Thursday, May 7, 2009

You know what I hate about the Dove Campaign for Real Beauty?

No, it's not the irony of a beauty product company making these commercials. It's that they're preaching, "Let's show girls that they're not fat and ugly!" rather than, "Your beauty doesn't define you!" This kind of thing just reaffirms that as a young female, how you look is really important. Maybe the reason girls feel unusually bad about being ugly isn't because of "unrealistic media standards" (men aren't saying Megan Fox or no deal, people) but because our culture greatly exaggerates how important your looks are. The Dove campaign says that girls thinking they're fat/ugly is a serious problem. How about some commercials/surveys about girls thinking they're stupid, or incompetent, or unlikable or like they're bad people? No no, thinking you're any of those things just doesn't rack up to the horrible thought that you're fat.

"We found girls is Britain have some of the lowest self-esteem in the world, with 92% of sixteen-year-olds saying they'd like to change something about their appearance."

"A shocking survey has found that nearly three quarters of eight-to-twelve-year-olds want to change something about their appearance. Why do they have such low esteem?" Then [referring to the first mentioned study], "Dove did these surveys and found that UK girls have the lowest self-esteem in the world."

What a vain picture of girls, to think that how they feel about their looks is the sole determinant of their self-esteem.

Besides that, kids aren't stupid enough to think that all girls are physically beautiful, or full of "inner-beauty" either, so in saying that, Dove is just destroying their credibility with girls. I remember being a kid and reading an article in Girl's Life magazine about how some group of girls thought they were ugly, but experts were able to point out something pretty about every one of them. Yeah, nice try Girl's Life, saying that isn't going to convince me that ugly girls simply don't exist. I've fuckin' seen them. I only remember it because it was when I realized you can never trust anyone who tells you that you're pretty.

A really stupid contradiction I noticed when I was fourteen or so, watching plastic surgery shows, was that pseudo-moralistic surgeons would go, "I won't perform plastic surgery on people doing it for the wrong reasons. If you want it because you want other people to like how you look, that's a bad reason. But if want it because it'll make you feel better about yourself, there is a good reason to have something done."

That's the same damn thing. No one living on an island of population: 1 would feel better about themselves if they had some plastic surgery.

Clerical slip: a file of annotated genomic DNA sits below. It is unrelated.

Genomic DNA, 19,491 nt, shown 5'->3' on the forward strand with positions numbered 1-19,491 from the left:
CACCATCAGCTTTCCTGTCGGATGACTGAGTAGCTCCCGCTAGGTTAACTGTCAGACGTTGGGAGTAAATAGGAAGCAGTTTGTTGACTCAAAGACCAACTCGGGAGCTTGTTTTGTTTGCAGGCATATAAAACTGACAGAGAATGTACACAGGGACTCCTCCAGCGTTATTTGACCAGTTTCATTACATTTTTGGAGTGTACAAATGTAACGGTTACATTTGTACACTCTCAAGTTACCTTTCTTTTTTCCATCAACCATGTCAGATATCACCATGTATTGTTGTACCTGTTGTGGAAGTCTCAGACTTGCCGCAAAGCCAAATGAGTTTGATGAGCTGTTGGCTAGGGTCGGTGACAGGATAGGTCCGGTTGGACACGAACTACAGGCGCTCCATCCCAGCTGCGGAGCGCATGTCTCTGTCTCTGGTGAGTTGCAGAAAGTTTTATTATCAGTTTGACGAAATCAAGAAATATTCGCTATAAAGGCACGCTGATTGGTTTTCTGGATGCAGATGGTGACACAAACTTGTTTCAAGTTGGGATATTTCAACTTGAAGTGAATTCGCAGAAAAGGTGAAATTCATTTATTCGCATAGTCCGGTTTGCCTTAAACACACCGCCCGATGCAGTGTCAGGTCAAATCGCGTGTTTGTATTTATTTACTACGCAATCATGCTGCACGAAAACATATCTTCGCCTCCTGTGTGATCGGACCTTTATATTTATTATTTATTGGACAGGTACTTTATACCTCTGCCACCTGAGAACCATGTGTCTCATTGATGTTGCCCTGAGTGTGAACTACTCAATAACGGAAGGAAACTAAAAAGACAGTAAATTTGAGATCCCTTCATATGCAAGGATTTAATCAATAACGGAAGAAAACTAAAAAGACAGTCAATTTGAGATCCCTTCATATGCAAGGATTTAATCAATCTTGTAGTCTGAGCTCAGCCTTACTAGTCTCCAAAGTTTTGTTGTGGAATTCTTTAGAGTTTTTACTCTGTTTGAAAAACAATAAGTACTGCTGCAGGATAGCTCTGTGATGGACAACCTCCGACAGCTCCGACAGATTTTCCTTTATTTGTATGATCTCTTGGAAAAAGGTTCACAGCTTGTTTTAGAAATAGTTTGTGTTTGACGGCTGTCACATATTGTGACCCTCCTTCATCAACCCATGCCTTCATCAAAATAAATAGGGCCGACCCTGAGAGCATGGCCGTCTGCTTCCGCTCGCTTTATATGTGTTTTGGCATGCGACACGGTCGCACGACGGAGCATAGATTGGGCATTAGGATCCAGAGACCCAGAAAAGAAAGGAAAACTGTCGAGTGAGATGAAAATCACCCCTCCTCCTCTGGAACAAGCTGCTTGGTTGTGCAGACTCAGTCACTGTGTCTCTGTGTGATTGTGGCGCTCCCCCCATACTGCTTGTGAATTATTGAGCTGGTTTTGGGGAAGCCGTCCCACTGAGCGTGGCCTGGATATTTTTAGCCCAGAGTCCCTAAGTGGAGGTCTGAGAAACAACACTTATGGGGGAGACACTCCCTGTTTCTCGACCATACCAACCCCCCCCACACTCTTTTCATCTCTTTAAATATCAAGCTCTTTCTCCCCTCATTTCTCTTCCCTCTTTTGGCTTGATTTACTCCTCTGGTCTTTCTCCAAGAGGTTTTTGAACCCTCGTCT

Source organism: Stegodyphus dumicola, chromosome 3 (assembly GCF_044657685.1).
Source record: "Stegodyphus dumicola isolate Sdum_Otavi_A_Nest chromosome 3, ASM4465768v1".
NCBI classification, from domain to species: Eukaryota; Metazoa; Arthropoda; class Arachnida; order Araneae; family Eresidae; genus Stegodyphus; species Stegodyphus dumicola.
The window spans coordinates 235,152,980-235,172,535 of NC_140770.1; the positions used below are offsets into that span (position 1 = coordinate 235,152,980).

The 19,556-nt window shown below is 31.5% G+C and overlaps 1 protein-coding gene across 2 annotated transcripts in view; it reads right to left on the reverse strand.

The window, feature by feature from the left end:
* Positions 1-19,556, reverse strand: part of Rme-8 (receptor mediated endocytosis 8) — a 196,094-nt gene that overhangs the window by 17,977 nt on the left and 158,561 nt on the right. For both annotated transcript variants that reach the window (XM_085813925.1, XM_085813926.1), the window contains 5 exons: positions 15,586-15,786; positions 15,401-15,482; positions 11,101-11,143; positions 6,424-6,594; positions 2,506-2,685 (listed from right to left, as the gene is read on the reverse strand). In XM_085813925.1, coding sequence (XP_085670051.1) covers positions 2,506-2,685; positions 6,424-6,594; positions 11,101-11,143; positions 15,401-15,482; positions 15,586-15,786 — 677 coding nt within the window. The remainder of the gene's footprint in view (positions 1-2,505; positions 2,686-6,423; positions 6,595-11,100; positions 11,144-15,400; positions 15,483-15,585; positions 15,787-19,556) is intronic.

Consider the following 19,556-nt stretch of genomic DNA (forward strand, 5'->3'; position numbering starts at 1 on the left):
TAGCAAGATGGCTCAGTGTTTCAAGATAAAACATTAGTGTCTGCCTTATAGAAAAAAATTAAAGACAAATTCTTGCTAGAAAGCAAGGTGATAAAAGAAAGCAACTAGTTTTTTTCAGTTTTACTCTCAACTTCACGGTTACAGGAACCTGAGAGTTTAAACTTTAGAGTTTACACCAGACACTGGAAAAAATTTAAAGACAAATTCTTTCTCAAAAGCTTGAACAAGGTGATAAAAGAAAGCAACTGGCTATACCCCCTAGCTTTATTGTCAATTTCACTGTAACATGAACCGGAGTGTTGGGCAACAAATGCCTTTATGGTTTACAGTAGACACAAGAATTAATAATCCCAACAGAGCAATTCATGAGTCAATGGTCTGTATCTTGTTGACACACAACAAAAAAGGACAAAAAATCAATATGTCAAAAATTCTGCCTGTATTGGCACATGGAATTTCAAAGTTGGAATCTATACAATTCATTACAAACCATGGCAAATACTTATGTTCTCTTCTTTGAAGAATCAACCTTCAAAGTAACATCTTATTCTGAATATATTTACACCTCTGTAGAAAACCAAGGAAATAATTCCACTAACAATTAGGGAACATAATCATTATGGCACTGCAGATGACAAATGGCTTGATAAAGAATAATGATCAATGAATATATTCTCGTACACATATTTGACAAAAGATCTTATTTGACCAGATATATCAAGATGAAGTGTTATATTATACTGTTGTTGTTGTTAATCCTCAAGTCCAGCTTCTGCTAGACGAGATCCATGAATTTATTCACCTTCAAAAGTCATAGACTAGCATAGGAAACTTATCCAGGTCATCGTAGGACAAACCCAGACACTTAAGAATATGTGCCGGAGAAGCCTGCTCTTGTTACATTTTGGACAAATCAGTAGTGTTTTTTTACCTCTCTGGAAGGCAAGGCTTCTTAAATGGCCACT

Trying to attach your physical appearance to your self-esteem while separating it from what other people think of you is just stupid. "I encourage self-confidence, feel good about the way you look but ignore what others think of you." Yeah, that makes sense.... are you attracted to yourself or something? People will try countering my claim that how you feel about your looks is dependent on how you think you're perceived by pointing out fat chicks who wear skimpy clothes and claim to love how they look. I'm pretty sure those fat girls are really focusing on the chubby chasers who like that sort of thing. Case in point:

"I don't care what they say about my weight."
But then...
"Some guys may say, 'It's her curves that I dig'. They like the tight pants that I wear."

What was that about you not caring about what people said, Miss Platinum?

I'm pretty sure that other women who like this campaign do so because they feel like it sympathizes with them, not because it actually made them more confident. When will we get past, "Noooo, you're not really fat," and move onto, "Who you are is not based on your physical appearance?"

That being said, as long as the Dove campaign is pulling the ol' "The beauty industry uses women who are unrealistic/your natural shape is beautiful etc" bullshit, I think Baby Got Back should be the next campaign song.


  1. You know, the people who make these kinds of commercials always have some kind of agenda to push. With beauty companies, they're always trying to get their product sold and historically, the typical marketing technique has been to convince girls that they are not beautiful without their product. In this case, that beauty company simply wants to distinguish it from the others in making it appear as if all girls have something beautiful in them regardless of anything else.

    And as you said, it still puts the message on the fact that beauty is overly emphasized in our society. It may deliberately be trying to keep them focused on that message to get the girls who see this to implicitly recognize their name favorably and buy their products, but it may also be a genuine commercial created out of the concern of many girls having low self-esteem due to their looks thanks to such commercials - with this being a way to help save face or set it apart from the other beauty companies. You may disagree that they're helping anything as they're still promoting beauty if the latter is the case, but don't you think that beauty would still be overly emphasized with or without it and that it's still an important message to get across regardless?

  2. I don't think they're trying to emphasize the "looks are important" message, but they want women to see the commercial and feel like it empathizes with them so that they'll be more fond of Dove as a company and want to but their products.

    I do think that the people who made this campaign had some genuine concern for girls with low self-esteem but didn't realize what they were actually saying.